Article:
New primitive paromomyid from the clarkforkian of wyoming and dental eruption in plesiadapiformes
Clarkforkian late Paleocene freshwater limestone from the Clarks Fork Basin, Wyoming, has yielded four specimens of the plesiadapiform paromomyid, Acidomomys hebeticus gen. et sp. nov. A. hebeticus has a strong metaconid on p4, a small double-rooted p3, and a very diminutive i2. Presence of p3 and i2 is primitive, and their retention in A. hebeticus suggests that this taxon is part of a previously unknown lineage that diverged from other paromomyids by the early or middle Paleocene. Acidomomys hebeticus is represented by virtually complete upper and lower dentitions, all from less than fully mature individuals, with teeth at one of three stages of development. The dental eruption sequence differs from that of other plesiadapiforms in having p3 erupt before p4 (p3 erupts after p4 in microsyopids, and p3 and p4 erupt simultaneously in plesiadapids). A. hebeticus differs from Plesiadapis and primitive primates, in which the premolars erupt after m3 is in place, in having p3/P3 erupt before or at the same time as that of m3/M3. It is similar to Plesiadapis in having p4 erupt after the molars are in place, a condition considered primitive in primates. While these differences in dental eruption sequence between representatives of Paromomyidae, Microsyopidae, and Plesiadapidae could be phylogenetically significant, they may instead reflect adaptive differences in dental morphology, facial architecture, or life history. © 2002 by the Society of Vertebrate Paleontology.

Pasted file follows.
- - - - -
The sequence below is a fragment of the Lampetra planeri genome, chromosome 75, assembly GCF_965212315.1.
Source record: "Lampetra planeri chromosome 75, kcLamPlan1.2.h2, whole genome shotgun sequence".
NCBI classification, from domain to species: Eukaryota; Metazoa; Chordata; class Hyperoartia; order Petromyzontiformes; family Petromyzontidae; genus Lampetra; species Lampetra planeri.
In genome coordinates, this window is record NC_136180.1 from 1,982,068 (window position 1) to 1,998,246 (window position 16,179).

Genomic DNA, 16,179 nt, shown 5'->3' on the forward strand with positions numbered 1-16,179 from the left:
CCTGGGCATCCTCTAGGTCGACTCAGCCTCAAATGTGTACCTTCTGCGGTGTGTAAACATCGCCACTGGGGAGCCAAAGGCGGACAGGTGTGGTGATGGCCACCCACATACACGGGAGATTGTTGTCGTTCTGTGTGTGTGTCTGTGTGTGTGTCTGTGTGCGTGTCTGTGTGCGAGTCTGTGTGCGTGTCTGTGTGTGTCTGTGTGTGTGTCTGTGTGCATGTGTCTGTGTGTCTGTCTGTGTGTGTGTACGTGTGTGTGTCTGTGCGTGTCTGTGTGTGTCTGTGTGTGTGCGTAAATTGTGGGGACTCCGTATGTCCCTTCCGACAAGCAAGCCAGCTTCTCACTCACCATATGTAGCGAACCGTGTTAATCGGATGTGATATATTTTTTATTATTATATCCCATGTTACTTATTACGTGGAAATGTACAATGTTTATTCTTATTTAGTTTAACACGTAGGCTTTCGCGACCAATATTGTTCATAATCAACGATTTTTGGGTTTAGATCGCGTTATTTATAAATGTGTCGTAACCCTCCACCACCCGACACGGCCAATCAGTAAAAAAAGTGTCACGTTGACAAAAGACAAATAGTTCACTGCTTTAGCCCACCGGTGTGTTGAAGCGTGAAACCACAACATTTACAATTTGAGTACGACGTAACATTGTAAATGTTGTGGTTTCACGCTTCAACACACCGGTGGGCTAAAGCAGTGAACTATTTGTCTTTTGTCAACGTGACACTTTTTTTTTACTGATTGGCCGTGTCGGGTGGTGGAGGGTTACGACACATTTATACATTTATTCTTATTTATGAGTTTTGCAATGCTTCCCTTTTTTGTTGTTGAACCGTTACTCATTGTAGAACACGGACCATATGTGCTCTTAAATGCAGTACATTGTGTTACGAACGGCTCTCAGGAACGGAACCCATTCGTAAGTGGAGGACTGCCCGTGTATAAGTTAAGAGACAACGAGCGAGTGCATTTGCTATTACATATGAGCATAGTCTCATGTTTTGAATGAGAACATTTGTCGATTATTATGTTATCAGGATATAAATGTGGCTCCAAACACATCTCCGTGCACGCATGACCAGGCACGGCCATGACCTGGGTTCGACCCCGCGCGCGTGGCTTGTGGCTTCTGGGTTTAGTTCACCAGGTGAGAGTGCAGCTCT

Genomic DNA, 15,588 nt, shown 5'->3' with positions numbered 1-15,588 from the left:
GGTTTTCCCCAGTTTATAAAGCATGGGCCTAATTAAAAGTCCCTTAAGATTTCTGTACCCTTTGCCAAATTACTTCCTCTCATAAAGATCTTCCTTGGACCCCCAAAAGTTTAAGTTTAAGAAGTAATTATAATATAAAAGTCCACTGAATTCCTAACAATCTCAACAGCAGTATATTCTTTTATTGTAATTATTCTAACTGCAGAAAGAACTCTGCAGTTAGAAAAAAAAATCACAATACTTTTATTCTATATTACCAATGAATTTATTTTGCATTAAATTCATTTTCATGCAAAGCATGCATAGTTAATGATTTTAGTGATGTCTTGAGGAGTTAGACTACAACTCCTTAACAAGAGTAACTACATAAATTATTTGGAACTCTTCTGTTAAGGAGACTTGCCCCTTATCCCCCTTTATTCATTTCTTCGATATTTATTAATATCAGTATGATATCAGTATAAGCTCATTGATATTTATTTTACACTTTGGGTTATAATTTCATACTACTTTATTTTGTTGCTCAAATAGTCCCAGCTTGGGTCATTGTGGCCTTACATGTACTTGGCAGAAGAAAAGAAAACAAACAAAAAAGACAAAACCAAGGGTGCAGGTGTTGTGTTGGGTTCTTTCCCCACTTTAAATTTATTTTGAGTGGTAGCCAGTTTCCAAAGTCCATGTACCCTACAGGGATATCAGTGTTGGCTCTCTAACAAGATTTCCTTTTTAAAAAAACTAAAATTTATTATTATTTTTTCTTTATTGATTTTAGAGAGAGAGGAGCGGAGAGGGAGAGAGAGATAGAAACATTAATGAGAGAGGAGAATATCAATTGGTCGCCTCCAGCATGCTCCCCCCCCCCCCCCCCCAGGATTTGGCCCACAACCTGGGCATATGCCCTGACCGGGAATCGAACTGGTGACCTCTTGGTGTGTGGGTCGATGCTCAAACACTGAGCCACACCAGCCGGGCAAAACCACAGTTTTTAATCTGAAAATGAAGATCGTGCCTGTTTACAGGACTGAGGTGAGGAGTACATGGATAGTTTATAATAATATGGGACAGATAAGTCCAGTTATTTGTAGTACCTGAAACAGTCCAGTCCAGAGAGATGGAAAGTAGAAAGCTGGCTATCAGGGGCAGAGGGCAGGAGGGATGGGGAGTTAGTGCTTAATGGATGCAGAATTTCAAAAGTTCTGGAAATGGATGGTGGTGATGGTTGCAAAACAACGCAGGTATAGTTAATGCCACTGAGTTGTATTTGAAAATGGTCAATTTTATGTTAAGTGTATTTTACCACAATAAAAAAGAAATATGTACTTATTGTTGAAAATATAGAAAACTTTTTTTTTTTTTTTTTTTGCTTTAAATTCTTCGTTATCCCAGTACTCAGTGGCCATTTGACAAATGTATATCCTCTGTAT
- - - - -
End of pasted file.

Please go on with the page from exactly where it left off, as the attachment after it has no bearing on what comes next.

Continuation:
Bloch, JI; Boyer, DM; Gingerich, PD; Gunnell, GF
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